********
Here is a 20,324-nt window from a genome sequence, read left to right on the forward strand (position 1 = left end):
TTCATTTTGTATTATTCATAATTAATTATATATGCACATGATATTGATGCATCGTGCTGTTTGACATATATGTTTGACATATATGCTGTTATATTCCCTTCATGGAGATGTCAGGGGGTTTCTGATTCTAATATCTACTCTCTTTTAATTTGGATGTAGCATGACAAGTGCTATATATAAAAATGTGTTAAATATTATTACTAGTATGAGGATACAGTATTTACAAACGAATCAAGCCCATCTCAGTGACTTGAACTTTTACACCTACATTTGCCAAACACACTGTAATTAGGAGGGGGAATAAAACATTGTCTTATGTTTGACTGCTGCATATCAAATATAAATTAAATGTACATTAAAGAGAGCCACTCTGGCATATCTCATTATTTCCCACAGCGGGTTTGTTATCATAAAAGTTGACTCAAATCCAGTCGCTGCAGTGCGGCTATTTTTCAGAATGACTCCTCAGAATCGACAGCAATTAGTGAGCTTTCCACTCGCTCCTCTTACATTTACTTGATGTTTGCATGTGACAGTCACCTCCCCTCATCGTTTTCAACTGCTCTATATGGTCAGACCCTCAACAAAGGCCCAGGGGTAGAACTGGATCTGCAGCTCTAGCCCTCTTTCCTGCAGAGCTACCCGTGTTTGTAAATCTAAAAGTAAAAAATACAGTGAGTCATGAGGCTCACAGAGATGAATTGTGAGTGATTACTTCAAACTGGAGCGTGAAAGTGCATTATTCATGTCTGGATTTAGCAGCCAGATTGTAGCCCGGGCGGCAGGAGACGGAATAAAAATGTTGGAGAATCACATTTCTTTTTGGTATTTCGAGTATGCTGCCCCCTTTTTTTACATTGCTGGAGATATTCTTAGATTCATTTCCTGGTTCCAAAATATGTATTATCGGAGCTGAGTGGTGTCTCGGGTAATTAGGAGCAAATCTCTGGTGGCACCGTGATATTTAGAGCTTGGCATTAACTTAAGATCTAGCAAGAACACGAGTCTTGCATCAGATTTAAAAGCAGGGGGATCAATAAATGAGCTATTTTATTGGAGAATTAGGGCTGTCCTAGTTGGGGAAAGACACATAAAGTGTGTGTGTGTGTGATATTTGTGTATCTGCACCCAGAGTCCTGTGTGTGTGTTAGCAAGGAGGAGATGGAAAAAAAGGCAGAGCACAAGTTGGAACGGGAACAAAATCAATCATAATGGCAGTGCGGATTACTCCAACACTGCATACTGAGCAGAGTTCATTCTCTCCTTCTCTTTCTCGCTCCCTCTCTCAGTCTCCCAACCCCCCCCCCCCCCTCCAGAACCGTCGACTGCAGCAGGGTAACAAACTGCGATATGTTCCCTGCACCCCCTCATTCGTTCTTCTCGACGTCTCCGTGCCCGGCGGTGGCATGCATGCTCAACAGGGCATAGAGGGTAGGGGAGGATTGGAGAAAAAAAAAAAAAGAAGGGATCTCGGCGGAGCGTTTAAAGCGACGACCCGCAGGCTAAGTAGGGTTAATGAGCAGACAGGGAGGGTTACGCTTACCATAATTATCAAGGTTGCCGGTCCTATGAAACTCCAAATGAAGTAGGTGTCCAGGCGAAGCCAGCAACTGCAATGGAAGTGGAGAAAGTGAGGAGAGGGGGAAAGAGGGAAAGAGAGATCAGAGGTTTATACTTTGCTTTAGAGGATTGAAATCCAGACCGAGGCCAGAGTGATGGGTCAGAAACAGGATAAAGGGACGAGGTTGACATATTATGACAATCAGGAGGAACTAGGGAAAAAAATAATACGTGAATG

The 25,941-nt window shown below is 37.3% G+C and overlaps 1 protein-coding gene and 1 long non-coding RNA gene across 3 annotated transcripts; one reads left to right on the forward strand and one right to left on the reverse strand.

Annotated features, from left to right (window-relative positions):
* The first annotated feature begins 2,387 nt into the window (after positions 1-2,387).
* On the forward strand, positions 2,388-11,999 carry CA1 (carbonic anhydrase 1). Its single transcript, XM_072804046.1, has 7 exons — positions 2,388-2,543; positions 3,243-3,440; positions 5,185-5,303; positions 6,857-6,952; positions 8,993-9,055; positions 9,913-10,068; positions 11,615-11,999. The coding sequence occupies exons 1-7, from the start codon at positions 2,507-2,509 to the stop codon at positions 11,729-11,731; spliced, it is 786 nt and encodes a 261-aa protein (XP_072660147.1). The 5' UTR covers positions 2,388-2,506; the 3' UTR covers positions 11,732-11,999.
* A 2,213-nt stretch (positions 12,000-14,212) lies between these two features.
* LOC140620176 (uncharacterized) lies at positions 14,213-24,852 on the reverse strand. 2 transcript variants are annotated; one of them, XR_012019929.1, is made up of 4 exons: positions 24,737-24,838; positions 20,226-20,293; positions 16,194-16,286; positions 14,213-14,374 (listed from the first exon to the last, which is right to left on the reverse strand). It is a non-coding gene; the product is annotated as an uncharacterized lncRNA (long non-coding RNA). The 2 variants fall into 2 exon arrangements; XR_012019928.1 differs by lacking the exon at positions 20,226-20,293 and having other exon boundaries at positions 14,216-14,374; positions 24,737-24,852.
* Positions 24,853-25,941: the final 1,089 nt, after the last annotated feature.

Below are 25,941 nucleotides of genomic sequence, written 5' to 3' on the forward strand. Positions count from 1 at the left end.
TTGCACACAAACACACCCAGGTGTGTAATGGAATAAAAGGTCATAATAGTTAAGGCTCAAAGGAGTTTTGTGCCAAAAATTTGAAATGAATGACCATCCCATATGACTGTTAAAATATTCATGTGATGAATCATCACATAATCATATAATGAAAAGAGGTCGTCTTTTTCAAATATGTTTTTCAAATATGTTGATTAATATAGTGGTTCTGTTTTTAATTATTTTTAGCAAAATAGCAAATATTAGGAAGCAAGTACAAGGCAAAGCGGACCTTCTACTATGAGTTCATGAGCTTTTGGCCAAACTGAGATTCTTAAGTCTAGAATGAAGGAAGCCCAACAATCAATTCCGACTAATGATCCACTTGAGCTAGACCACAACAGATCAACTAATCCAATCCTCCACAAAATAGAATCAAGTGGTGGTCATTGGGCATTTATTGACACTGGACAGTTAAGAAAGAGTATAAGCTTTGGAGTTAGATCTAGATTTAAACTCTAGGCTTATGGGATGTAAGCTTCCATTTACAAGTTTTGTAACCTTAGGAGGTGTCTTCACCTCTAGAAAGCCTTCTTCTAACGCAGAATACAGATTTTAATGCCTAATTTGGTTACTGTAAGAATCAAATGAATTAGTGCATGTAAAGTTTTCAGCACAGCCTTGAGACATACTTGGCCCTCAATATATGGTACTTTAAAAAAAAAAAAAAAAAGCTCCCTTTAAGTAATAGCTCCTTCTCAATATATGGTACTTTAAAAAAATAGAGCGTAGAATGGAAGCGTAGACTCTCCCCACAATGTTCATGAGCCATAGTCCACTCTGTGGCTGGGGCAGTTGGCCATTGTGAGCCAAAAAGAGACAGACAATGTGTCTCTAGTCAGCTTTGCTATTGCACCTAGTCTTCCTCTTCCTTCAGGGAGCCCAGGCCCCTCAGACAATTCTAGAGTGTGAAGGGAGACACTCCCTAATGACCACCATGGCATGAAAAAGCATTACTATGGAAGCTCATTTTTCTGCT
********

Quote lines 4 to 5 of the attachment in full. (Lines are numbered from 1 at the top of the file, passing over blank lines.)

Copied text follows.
Annotated features, from left to right (window-relative positions):
* The first annotated feature begins 2,387 nt into the window (after positions 1-2,387).